Scientists have confirmed that vitamin D plays a protective role in SARS-CoV-2 infection

In just a few days, several published scientific papers appeared on the role of vitamin D in protection against SARS-CoV-2 virus infection and the association of vitamin D concentration with the mortality rate from COVID-19 disease.


One of the most interesting is the work of a group of scientists who pointed to a significantly lower mortality and morbidity rate in countries south of the 35th parallel, and it is already known that vitamin D deficiency in countries with a geographical position below the 40th parallel is significantly lower than countries located in the northern hemisphere.

A few days ago, the first scientific paper appeared, which, based on previous data, compared the mortality rate due to COVID-19 and the concentration of vitamin D in the blood in different countries. Although the work has not yet been reviewed, it is worth our attention because it comes from a group of authors from the UK’s Queen Elizabeth Hospital Foundation Trust and the University of East Anglia. Like many scientists in this field, this group of authors started from the clues and hypotheses available in advance and hypothesized that vitamin D plays a protective role in SARS-CoV-2 infection.


An important link in the protective effect of vitamin D on COVID-19 is angiotensin-converting enzyme 2 (ACE2), which is found on the outer surface or outside the cell membrane of the cells of the lungs, arteries, heart, kidneys and intestines.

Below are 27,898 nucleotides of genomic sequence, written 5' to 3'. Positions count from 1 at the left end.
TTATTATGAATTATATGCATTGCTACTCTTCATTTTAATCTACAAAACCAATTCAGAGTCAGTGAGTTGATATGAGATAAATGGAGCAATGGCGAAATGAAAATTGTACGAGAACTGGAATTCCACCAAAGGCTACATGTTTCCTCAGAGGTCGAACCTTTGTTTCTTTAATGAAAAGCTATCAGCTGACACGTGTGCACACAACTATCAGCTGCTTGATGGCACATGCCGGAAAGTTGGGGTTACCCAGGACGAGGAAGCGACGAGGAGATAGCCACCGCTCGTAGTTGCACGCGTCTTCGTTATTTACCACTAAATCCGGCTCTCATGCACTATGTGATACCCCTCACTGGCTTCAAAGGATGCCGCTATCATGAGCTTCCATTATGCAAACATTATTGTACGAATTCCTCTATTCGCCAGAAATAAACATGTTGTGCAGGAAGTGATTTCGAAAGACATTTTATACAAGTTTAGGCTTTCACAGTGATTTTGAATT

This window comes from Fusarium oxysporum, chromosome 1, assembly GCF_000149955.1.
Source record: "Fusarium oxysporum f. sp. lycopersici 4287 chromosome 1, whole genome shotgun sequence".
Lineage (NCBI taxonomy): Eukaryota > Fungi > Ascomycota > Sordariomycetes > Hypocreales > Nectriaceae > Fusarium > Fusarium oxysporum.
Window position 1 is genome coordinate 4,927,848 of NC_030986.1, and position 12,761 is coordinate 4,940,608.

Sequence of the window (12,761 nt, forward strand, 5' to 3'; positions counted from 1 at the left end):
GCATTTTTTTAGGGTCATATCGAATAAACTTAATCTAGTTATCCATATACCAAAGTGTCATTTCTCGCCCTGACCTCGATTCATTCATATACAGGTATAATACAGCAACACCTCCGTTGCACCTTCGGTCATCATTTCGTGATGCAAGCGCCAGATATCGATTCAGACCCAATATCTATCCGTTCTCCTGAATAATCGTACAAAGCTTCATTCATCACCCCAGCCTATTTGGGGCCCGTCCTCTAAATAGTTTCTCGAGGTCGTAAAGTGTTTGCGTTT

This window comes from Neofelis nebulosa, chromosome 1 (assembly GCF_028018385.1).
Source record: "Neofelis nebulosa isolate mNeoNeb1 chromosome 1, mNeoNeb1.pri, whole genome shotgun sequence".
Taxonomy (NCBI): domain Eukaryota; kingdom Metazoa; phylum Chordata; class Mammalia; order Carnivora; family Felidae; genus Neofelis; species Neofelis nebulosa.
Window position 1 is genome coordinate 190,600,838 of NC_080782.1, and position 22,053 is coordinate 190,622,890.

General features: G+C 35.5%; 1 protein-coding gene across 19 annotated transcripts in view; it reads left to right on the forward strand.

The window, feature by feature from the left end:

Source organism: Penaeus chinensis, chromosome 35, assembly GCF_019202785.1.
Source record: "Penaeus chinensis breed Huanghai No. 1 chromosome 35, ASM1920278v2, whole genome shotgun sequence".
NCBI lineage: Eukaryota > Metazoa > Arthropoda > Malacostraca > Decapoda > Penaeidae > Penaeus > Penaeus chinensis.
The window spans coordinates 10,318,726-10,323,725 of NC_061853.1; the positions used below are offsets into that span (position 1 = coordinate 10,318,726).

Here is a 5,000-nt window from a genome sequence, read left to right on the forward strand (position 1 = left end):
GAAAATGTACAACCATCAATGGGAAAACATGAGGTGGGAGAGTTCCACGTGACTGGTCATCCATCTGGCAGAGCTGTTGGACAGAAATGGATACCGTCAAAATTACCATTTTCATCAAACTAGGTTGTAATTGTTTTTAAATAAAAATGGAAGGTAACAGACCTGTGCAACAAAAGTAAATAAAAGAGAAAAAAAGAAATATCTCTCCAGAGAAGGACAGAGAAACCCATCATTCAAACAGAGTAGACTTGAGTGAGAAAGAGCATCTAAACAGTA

ACE2 plays an important role in regulating blood pressure. Earlier studies have linked higher ACE2 values and better outcomes in COVID-19 patients. In the lungs, ACE2 protects against acute lung injury, and this factor is probably also associated with a significantly higher number of more severe forms and higher mortality among patients suffering from hypertension in addition to COVID-19. The active form of vitamin D has a strong effect on ACE2 and is considered to be one of the essential effects on protection against SARS-CoV-2, in addition to its known immunomodulatory and anti-infective effects.

Vitamin D deficiency is not inevitable, even in the winter months. It is necessary to pay attention to the intake of foods that naturally contain or are enriched with vitamin D, like some margarine spreads. Although few in number, there are foods that contain significant amounts of vitamin D. For example, 100 grams of mackerel contains as much as 700 IU or 17.5 mcg of vitamin D, which is twice as much as the basic daily needs. One hundred grams of canned sardines will provide approximately the basic daily amount of vitamin D needed, and 100 grams of shiitake mushrooms will provide approximately 50% of the needs. The same amount, 50% of daily needs are provided by some enriched margarine spreads with vitamin D in the recommended portion of 25 g.

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